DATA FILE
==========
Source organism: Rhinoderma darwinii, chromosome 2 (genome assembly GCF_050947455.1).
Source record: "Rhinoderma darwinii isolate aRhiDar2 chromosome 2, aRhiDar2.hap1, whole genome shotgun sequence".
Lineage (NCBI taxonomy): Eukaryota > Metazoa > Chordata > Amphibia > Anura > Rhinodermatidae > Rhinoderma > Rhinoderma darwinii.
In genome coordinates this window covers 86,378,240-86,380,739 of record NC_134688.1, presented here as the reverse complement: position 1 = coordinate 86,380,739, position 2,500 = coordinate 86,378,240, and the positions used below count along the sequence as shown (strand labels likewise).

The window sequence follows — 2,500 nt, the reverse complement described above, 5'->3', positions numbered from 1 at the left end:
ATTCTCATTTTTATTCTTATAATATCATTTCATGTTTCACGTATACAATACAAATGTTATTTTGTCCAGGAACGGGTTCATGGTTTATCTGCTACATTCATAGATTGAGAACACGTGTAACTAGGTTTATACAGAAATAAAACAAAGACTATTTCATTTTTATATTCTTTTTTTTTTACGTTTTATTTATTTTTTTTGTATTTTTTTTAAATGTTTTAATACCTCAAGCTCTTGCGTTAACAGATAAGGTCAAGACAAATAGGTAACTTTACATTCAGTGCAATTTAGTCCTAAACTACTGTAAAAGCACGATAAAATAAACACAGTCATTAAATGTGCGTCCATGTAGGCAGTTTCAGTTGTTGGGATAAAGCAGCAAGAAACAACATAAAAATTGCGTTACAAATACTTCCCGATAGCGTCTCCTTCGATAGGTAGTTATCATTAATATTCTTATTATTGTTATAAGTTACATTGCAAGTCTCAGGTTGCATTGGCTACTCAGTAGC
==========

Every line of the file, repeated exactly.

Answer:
Source organism: Rhinoderma darwinii, chromosome 2 (genome assembly GCF_050947455.1).
Source record: "Rhinoderma darwinii isolate aRhiDar2 chromosome 2, aRhiDar2.hap1, whole genome shotgun sequence".
Lineage (NCBI taxonomy): Eukaryota > Metazoa > Chordata > Amphibia > Anura > Rhinodermatidae > Rhinoderma > Rhinoderma darwinii.
In genome coordinates this window covers 86,378,240-86,380,739 of record NC_134688.1, presented here as the reverse complement: position 1 = coordinate 86,380,739, position 2,500 = coordinate 86,378,240, and the positions used below count along the sequence as shown (strand labels likewise).

The window sequence follows — 2,500 nt, the reverse complement described above, 5'->3', positions numbered from 1 at the left end:
ATTCTCATTTTTATTCTTATAATATCATTTCATGTTTCACGTATACAATACAAATGTTATTTTGTCCAGGAACGGGTTCATGGTTTATCTGCTACATTCATAGATTGAGAACACGTGTAACTAGGTTTATACAGAAATAAAACAAAGACTATTTCATTTTTATATTCTTTTTTTTTTACGTTTTATTTATTTTTTTTGTATTTTTTTTAAATGTTTTAATACCTCAAGCTCTTGCGTTAACAGATAAGGTCAAGACAAATAGGTAACTTTACATTCAGTGCAATTTAGTCCTAAACTACTGTAAAAGCACGATAAAATAAACACAGTCATTAAATGTGCGTCCATGTAGGCAGTTTCAGTTGTTGGGATAAAGCAGCAAGAAACAACATAAAAATTGCGTTACAAATACTTCCCGATAGCGTCTCCTTCGATAGGTAGTTATCATTAATATTCTTATTATTGTTATAAGTTACATTGCAAGTCTCAGGTTGCATTGGCTACTCAGTAGC